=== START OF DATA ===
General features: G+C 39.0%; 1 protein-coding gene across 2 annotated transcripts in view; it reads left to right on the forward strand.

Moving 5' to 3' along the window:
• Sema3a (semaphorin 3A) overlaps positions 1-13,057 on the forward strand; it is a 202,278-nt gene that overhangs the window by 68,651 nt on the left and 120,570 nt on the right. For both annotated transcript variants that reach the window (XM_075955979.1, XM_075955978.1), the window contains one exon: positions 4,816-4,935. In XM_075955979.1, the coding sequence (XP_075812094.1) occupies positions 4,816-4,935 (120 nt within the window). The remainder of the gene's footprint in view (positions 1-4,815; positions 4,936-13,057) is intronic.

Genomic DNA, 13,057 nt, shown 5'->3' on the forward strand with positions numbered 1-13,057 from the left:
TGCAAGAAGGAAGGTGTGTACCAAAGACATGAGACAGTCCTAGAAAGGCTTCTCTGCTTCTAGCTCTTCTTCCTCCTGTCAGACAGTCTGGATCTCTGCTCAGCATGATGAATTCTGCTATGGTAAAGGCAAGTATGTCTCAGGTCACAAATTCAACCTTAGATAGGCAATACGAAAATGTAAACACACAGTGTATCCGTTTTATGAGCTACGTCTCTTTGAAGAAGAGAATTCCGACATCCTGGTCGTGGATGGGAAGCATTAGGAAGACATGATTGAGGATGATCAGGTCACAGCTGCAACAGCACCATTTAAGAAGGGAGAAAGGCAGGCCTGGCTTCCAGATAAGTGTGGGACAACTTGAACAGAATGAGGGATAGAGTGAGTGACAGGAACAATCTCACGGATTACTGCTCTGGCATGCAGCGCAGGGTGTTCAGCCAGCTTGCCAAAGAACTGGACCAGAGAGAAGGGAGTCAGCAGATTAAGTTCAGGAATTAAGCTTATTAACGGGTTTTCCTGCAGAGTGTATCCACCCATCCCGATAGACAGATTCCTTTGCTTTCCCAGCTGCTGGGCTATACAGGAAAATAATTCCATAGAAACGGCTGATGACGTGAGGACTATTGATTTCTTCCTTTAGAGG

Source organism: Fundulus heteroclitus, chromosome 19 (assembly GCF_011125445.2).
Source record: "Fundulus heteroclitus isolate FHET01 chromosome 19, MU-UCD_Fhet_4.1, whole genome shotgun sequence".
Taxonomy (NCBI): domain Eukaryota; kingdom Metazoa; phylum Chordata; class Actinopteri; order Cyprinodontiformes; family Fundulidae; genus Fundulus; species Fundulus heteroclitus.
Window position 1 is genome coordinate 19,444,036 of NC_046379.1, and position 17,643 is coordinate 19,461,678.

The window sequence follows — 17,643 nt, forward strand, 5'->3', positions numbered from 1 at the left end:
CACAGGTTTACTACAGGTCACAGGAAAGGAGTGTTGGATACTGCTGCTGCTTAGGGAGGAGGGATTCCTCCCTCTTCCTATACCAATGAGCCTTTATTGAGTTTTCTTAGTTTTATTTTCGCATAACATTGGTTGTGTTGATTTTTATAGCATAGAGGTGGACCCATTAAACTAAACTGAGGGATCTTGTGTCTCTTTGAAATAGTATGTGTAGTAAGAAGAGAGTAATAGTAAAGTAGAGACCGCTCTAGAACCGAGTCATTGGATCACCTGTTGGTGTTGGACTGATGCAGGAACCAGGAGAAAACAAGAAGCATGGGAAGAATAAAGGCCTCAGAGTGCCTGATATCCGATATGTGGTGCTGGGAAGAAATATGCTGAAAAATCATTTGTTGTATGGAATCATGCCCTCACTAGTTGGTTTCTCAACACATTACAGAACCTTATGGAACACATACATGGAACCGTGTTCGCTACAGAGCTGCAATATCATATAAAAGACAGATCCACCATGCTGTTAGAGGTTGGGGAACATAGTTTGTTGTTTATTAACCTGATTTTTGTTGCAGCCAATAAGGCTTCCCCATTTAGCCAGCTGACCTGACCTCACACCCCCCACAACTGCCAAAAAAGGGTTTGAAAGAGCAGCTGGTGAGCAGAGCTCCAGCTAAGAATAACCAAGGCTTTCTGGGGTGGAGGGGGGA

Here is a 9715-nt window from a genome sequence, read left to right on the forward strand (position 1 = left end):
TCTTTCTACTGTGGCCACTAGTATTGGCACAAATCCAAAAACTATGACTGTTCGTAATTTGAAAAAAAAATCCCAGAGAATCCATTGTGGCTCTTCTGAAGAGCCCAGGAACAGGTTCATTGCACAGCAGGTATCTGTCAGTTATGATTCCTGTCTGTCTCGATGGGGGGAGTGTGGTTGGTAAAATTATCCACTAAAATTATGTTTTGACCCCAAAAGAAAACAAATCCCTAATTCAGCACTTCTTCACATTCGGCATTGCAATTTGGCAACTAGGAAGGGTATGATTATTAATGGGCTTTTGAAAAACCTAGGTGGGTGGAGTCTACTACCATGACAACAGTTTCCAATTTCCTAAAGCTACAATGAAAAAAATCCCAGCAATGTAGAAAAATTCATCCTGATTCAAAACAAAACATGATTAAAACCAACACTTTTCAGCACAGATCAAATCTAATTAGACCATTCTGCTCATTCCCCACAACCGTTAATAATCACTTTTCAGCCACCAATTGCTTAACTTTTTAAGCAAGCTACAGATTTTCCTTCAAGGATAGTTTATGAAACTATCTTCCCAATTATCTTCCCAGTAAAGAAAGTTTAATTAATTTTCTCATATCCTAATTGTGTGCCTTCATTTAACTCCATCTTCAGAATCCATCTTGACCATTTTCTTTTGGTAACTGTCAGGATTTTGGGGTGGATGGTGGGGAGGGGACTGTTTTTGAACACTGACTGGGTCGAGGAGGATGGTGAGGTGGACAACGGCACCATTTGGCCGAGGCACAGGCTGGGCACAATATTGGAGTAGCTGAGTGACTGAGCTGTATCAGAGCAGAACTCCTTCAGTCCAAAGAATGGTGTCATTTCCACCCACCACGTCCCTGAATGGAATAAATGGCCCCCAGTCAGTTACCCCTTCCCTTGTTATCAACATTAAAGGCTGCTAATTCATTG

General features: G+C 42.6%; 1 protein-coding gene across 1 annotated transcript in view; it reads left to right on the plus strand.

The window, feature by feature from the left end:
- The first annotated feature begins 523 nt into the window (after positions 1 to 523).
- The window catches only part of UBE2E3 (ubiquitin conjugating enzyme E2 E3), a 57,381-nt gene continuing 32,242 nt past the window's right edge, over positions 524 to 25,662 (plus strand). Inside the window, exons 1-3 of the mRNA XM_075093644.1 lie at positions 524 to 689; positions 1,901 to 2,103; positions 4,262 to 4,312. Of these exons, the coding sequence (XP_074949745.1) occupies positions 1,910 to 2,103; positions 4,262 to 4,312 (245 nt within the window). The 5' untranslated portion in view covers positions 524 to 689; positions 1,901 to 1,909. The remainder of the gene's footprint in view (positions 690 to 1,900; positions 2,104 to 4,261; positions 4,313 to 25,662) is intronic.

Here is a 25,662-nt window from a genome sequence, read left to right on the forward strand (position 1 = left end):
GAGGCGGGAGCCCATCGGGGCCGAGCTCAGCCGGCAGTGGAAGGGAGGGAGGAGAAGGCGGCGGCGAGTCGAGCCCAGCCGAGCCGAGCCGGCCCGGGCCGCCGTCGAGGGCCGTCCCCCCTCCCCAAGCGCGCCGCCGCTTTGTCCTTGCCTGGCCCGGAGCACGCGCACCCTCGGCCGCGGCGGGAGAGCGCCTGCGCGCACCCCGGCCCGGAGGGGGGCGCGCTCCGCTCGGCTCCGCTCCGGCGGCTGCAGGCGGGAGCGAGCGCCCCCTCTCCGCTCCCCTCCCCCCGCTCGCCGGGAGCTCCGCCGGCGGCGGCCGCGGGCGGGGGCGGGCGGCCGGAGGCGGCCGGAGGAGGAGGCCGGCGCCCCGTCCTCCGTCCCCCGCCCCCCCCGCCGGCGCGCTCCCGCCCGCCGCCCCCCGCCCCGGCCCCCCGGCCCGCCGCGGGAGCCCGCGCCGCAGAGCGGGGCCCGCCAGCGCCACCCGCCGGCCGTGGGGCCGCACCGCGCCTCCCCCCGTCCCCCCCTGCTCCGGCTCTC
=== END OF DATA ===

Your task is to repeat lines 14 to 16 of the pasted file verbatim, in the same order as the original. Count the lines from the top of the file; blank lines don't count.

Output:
General features: G+C 42.6%; 1 protein-coding gene across 1 annotated transcript in view; it reads left to right on the plus strand.

The window, feature by feature from the left end:
- The first annotated feature begins 523 nt into the window (after positions 1 to 523).